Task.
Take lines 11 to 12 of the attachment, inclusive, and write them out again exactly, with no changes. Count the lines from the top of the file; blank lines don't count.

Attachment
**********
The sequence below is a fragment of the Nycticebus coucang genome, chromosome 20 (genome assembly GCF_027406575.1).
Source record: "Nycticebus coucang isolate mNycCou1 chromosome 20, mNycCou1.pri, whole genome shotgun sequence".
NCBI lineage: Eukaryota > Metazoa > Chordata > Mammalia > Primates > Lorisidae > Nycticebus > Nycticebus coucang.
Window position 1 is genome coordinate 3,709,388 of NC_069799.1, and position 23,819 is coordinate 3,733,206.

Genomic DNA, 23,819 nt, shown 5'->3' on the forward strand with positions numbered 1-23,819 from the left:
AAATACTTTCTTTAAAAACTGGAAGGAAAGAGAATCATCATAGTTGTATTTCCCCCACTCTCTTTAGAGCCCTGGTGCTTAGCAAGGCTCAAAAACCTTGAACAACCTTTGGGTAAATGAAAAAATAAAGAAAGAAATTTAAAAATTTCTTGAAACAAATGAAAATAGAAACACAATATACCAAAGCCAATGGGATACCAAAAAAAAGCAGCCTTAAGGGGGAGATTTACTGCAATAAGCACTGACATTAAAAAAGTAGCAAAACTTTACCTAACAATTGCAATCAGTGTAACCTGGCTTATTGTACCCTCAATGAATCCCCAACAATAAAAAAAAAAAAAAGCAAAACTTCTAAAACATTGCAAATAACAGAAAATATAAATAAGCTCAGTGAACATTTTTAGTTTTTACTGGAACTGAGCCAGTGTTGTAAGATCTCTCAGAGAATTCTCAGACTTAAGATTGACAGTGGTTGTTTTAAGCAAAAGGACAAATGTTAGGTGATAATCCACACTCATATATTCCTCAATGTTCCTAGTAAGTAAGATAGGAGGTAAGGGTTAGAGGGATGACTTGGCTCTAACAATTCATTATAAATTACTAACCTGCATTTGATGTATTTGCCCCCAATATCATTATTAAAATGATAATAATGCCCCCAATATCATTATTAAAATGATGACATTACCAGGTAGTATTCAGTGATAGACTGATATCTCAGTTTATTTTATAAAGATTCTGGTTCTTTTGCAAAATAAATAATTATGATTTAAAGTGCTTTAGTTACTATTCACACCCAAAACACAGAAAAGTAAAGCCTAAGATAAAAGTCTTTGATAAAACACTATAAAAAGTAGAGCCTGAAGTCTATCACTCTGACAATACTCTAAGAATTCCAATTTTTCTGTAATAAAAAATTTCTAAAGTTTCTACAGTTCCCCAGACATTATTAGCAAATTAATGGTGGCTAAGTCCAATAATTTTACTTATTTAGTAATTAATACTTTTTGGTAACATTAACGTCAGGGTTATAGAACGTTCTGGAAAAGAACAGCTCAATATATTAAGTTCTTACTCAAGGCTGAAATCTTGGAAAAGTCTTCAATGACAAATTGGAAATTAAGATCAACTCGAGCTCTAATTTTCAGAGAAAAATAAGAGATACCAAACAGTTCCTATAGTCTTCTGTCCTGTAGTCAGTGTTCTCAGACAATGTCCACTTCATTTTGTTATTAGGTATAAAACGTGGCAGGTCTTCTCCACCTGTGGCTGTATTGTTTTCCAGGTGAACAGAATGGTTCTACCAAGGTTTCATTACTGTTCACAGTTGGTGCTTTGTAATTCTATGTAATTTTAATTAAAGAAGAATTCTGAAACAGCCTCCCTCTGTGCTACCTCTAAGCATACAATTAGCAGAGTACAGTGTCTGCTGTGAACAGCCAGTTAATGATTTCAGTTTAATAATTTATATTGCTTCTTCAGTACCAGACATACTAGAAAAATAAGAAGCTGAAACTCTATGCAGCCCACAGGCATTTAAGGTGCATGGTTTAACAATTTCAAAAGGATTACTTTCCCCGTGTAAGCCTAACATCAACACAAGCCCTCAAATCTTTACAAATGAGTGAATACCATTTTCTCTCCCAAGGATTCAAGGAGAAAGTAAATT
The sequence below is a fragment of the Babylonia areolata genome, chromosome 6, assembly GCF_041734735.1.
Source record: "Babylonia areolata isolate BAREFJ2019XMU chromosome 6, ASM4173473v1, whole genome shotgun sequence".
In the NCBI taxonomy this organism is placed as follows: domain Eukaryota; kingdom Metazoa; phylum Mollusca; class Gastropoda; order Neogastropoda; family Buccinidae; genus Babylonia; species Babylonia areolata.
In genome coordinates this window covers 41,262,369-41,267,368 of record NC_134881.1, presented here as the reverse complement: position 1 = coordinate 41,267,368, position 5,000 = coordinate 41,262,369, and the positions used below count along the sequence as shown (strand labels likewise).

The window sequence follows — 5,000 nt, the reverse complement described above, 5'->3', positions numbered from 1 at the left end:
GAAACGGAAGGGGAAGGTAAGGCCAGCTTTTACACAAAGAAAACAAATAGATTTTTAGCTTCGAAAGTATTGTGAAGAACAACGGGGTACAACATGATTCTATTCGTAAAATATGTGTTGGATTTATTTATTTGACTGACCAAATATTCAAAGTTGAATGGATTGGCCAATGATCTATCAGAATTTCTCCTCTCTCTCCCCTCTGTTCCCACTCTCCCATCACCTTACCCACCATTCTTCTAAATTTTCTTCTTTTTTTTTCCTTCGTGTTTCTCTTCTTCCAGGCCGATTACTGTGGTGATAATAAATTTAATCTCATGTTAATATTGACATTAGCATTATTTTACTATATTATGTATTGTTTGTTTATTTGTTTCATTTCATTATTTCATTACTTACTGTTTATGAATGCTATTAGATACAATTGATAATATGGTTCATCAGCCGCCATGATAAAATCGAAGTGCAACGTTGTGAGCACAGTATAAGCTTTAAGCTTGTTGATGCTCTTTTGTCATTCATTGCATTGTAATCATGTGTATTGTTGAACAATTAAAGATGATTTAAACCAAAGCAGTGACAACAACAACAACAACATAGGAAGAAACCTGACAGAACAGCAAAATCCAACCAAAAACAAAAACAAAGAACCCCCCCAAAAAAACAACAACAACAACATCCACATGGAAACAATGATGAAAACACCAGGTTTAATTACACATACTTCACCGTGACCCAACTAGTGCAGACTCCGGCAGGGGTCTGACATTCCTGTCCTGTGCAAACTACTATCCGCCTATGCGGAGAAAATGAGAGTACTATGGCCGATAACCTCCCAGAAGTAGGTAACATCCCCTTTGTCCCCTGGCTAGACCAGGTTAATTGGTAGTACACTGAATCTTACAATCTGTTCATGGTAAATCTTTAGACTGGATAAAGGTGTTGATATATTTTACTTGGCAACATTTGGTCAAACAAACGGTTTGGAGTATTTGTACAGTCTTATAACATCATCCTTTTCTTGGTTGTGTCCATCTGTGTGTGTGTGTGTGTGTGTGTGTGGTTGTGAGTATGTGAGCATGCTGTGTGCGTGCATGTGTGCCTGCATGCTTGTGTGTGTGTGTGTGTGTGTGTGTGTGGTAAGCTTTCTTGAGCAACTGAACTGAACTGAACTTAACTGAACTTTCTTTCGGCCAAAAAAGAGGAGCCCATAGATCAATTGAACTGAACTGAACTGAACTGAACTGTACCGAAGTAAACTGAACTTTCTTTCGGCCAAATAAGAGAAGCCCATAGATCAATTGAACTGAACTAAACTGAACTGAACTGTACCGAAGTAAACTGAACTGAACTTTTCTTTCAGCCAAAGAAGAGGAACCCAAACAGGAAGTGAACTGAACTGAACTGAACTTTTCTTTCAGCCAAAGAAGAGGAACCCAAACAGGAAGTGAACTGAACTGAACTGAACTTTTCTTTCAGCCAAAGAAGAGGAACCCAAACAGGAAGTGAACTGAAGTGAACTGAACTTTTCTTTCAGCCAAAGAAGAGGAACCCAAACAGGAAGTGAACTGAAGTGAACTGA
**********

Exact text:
The window sequence follows — 5,000 nt, the reverse complement described above, 5'->3', positions numbered from 1 at the left end:
GAAACGGAAGGGGAAGGTAAGGCCAGCTTTTACACAAAGAAAACAAATAGATTTTTAGCTTCGAAAGTATTGTGAAGAACAACGGGGTACAACATGATTCTATTCGTAAAATATGTGTTGGATTTATTTATTTGACTGACCAAATATTCAAAGTTGAATGGATTGGCCAATGATCTATCAGAATTTCTCCTCTCTCTCCCCTCTGTTCCCACTCTCCCATCACCTTACCCACCATTCTTCTAAATTTTCTTCTTTTTTTTTCCTTCGTGTTTCTCTTCTTCCAGGCCGATTACTGTGGTGATAATAAATTTAATCTCATGTTAATATTGACATTAGCATTATTTTACTATATTATGTATTGTTTGTTTATTTGTTTCATTTCATTATTTCATTACTTACTGTTTATGAATGCTATTAGATACAATTGATAATATGGTTCATCAGCCGCCATGATAAAATCGAAGTGCAACGTTGTGAGCACAGTATAAGCTTTAAGCTTGTTGATGCTCTTTTGTCATTCATTGCATTGTAATCATGTGTATTGTTGAACAATTAAAGATGATTTAAACCAAAGCAGTGACAACAACAACAACAACATAGGAAGAAACCTGACAGAACAGCAAAATCCAACCAAAAACAAAAACAAAGAACCCCCCCAAAAAAACAACAACAACAACATCCACATGGAAACAATGATGAAAACACCAGGTTTAATTACACATACTTCACCGTGACCCAACTAGTGCAGACTCCGGCAGGGGTCTGACATTCCTGTCCTGTGCAAACTACTATCCGCCTATGCGGAGAAAATGAGAGTACTATGGCCGATAACCTCCCAGAAGTAGGTAACATCCCCTTTGTCCCCTGGCTAGACCAGGTTAATTGGTAGTACACTGAATCTTACAATCTGTTCATGGTAAATCTTTAGACTGGATAAAGGTGTTGATATATTTTACTTGGCAACATTTGGTCAAACAAACGGTTTGGAGTATTTGTACAGTCTTATAACATCATCCTTTTCTTGGTTGTGTCCATCTGTGTGTGTGTGTGTGTGTGTGTGTGGTTGTGAGTATGTGAGCATGCTGTGTGCGTGCATGTGTGCCTGCATGCTTGTGTGTGTGTGTGTGTGTGTGTGTGTGGTAAGCTTTCTTGAGCAACTGAACTGAACTGAACTTAACTGAACTTTCTTTCGGCCAAAAAAGAGGAGCCCATAGATCAATTGAACTGAACTGAACTGAACTGAACTGTACCGAAGTAAACTGAACTTTCTTTCGGCCAAATAAGAGAAGCCCATAGATCAATTGAACTGAACTAAACTGAACTGAACTGTACCGAAGTAAACTGAACTGAACTTTTCTTTCAGCCAAAGAAGAGGAACCCAAACAGGAAGTGAACTGAACTGAACTGAACTTTTCTTTCAGCCAAAGAAGAGGAACCCAAACAGGAAGTGAACTGAACTGAACTGAACTTTTCTTTCAGCCAAAGAAGAGGAACCCAAACAGGAAGTGAACTGAAGTGAACTGAACTTTTCTTTCAGCCAAAGAAGAGGAACCCAAACAGGAAGTGAACTGAAGTGAACTGA